We started using an online system for our training. I forget the fancy term that they use for it but it's online. You can assign people lessons and we've created different lessons and paths for their receptionist. There might be 8 or 10 lessons for that receptionist. It's videos, it's interactive and we can ask questions. If it's a receptionist, we can have them talk about percent arrivals like, “What would you say if somebody cancels?” We'll show a video of us doing a drill pretending to be a patient and we'll have the new team member video themselves telling a patient why they shouldn't cancel. We can see what their reservations are if they are someone who might be a strong candidate and hone in on where they might need a little bit more work.
That’s been fun and cool to be able to set someone up on these training programs. We still have people do it. That's the second phase but it's not so much legwork on the front end because we already have it into a system and we can refer back to that. That’s been great. In doing in-person training, we have some of the key components that we do for our patient compliance. We'll revisit that every 3 to 4 months to refresh people. I’m sure you're familiar with some of the stuff we've learned with our previous consulting companies, the awareness characteristics, getting them to realize how this is affecting their lives, and how it could get worse.
It’s reminding people to use this and the eval, that helps with the percent arrivals and things like that. I’m also looking at leadership training, not just our own policies and procedures but let's pick a book. The chiefs, me, Mary, Ron and Lisa are reading Crucial Conversations. We're reading a chapter a week, we're discussing it and starting at the top there. We're going to help figure out how we can filter that out to the rest of the team. When you're ready to be vulnerable and say what you need to say, that helps you figure out how to do it. I’ve worked with many team members who have conflicts with each other using that strategy and that's been helpful. It's that model of constant learning. You never graduated from PT school. You're always learning and when you stop, that's when you have a problem. It’s the same thing with leadership.
When you do training with a front desk person, are you taking them off the front desk for 1 or 2 hours or once a week? How do you schedule your training?
We're revamping that especially now that we have this new program. They take the lesson and there's an observed period. We observe them for 1 or 2 weeks with an existing receptionist who does well. We have someone who's an essential scheduler and now in our HR department. We have two other people who are rockstar receptionists that are in different positions. We might have them observe them doing it. Have them watch you do it, have them do it and mastery. That's still in the baby phases. What we used to do is have them read the manual and two weeks shadow a receptionist that's doing well. We would do drills once or twice a week to try to hone in. We're working on doing a better job of getting that onboarding process more solidified. It's never just done. There are always ways to improve, hone in and make it better.
If you want to know an intense training program, go back to the episode with Blaine Stimac. For their training, they go out for six months. For the 1st and 2nd week, there's a little bit of training every day. It's weekly, monthly and quarterly. They've got it all lined out and I'm like, “That is involved.” The results speak for themselves. They're a plug and play company now. They've got 30 clinics, so when they want to open up a clinic, it’s plug and play, train the right people or move this guy over here to over there in the new clinic and it's successful. They've got this successful method and he ties a lot of it back to the training, which then cultivates a culture of this is how we do things. It's not necessarily the atmosphere culture that we might be thinking about, that's their business culture. This is how we train, do, interact, run policy procedures and run a meeting. It goes on and on. That, in itself, is also a culture.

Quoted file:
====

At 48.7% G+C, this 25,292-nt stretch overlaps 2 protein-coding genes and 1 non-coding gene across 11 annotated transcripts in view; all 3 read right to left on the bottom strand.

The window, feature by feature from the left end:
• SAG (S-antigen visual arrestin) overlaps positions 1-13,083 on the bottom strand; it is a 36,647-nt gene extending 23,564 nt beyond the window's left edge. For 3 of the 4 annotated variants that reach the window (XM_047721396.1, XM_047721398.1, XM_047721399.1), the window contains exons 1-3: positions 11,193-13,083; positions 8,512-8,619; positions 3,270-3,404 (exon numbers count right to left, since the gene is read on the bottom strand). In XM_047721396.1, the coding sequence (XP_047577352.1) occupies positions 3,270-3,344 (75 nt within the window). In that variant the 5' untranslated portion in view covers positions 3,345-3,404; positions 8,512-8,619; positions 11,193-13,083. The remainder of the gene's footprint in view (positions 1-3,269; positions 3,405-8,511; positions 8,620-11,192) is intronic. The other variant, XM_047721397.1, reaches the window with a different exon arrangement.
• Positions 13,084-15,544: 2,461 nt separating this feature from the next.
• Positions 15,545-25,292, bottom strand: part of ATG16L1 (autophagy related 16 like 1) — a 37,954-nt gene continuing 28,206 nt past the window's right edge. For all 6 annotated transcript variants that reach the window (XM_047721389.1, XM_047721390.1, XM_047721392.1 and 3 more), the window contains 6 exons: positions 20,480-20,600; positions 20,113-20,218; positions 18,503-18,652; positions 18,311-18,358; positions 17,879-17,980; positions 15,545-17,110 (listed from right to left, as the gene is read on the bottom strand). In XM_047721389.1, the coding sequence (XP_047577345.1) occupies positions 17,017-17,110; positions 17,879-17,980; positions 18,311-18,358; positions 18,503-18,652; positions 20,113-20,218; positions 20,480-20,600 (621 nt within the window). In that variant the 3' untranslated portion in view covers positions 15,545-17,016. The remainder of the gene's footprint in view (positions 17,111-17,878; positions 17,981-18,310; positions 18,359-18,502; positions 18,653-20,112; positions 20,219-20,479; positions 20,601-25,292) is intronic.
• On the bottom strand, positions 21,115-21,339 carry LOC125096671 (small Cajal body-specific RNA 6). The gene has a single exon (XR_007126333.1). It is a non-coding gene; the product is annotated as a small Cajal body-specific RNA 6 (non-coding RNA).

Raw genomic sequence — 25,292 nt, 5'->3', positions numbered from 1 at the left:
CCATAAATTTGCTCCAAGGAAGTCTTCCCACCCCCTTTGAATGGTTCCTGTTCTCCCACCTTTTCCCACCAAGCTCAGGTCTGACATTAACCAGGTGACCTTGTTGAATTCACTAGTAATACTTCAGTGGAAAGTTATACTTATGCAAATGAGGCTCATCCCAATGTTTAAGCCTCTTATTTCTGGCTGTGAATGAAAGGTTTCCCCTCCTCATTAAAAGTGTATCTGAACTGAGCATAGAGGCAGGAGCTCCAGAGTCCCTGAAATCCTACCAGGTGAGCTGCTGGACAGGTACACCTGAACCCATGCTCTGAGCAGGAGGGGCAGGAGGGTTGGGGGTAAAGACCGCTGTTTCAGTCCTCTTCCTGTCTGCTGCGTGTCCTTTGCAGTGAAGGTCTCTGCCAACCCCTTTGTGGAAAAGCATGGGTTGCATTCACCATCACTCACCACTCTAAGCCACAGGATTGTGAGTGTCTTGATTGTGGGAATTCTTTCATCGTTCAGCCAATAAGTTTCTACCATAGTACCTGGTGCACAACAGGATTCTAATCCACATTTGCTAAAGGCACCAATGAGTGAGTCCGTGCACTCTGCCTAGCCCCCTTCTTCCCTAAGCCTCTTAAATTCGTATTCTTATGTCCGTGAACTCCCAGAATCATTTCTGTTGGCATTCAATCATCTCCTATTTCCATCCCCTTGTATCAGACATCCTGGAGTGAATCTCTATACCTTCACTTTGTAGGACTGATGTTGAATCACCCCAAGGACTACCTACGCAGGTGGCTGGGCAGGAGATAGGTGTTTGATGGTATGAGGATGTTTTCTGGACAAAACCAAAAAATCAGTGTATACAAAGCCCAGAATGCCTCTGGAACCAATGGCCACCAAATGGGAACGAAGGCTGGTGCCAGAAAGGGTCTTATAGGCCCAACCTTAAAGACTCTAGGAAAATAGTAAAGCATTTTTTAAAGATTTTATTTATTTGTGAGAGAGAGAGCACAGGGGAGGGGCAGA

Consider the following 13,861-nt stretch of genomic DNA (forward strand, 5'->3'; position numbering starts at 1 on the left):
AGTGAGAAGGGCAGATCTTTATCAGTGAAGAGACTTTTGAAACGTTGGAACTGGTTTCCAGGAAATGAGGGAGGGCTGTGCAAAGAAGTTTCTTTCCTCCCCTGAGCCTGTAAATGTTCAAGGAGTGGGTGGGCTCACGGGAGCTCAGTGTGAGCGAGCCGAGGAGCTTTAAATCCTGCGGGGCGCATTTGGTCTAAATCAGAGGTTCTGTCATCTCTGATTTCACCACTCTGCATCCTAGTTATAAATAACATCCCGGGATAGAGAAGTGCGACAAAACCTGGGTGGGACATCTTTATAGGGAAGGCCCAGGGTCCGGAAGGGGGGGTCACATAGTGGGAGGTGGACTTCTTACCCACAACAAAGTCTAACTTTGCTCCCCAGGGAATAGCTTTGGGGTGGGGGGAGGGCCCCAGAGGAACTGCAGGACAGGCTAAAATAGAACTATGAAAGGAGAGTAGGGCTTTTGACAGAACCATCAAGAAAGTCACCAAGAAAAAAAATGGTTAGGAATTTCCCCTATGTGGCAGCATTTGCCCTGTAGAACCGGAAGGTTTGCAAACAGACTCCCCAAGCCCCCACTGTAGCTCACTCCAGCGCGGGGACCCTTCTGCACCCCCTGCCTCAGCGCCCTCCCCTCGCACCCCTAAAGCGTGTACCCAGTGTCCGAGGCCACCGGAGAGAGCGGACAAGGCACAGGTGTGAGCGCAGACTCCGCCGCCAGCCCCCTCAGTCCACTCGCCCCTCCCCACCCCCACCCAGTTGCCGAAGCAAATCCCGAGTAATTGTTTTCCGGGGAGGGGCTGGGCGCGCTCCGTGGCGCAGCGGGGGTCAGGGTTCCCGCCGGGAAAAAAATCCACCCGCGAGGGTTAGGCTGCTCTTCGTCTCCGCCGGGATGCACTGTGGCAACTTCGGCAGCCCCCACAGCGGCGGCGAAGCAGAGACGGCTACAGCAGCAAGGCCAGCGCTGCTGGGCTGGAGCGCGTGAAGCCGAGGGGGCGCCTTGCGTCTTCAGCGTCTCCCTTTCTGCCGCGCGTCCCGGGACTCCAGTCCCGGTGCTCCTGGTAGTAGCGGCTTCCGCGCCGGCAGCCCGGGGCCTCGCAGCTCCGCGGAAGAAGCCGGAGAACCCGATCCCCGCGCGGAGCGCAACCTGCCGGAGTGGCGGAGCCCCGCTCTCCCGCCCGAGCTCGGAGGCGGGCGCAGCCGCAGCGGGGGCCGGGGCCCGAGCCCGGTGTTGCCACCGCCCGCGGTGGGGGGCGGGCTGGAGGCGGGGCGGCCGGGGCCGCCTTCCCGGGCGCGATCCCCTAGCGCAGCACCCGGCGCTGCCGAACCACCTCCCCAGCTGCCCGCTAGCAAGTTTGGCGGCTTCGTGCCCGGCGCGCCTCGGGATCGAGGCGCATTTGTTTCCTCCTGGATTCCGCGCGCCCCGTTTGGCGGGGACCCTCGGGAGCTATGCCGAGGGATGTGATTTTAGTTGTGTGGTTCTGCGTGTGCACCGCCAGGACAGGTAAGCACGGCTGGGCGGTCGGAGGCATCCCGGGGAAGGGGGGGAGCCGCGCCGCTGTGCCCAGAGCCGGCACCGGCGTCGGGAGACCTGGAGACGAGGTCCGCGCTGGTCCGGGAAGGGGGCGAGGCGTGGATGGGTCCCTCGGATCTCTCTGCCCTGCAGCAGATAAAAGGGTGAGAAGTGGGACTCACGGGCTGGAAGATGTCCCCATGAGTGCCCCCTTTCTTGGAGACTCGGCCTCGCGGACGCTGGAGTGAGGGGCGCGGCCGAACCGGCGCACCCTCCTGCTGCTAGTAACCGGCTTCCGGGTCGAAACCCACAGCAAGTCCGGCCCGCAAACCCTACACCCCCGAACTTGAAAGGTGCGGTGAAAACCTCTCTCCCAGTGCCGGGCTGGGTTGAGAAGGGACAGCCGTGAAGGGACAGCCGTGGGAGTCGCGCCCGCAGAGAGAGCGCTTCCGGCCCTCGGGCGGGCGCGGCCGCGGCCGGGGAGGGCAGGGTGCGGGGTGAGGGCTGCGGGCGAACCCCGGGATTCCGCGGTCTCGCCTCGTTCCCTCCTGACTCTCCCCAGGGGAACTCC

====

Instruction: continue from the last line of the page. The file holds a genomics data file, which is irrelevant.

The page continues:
I have to go back to that because organization is not my greatest attribute. That's why I have Lisa.
I wish I was more organized. As you were thinking about culture and coming into this interview, was there anything that came to mind that you thought was important that you might want to share with the audience or even younger PT owners, if you will?
The one thing that sticks out to me is you're never done. You talked about Blaine, you have these systems in place and you have these training so it's plug and play. It's a constant work in progress because things change and industry changes. We have lots of industry changes. I'm finding more with the team members that we hire, they are demanding to be more part of the process and to have more of a say, and they should. It's our business model of, “This is how we do it here. Here is the policy and you better do it this way.” It doesn't fly that much anymore. Try to create something where we can have the team's input and come up with ways to constantly improve and evolve. That’s what I've learned in 2020.
Thank you so much for sharing. I brought you on because I know you guys are successful and you've created something great in New Orleans. This goes to show that even the seasoned owner is going to come up against different hurdles. Some of these might be similar hurdles that you had when you were a younger owner, but you visit them now on a larger scale. I’m thankful that you're willing to be open and share that in that regard. There are still issues that people are dealing with. The pandemic is something that hit all of the owners in different ways. Even the larger practices suffered like you were talking about in one way or another. It's cool that you're willing to share as we're talking about culture and some of the benefits of it because you've seen the benefits of it. You know what it’s like, what it could be, you have to reset and get that mojo again. Thanks for your time, Beth. I appreciate it. I've finally got you in. It's been great to talk to you.
Thanks so much for having me. I appreciate it.
We'll talk to you later.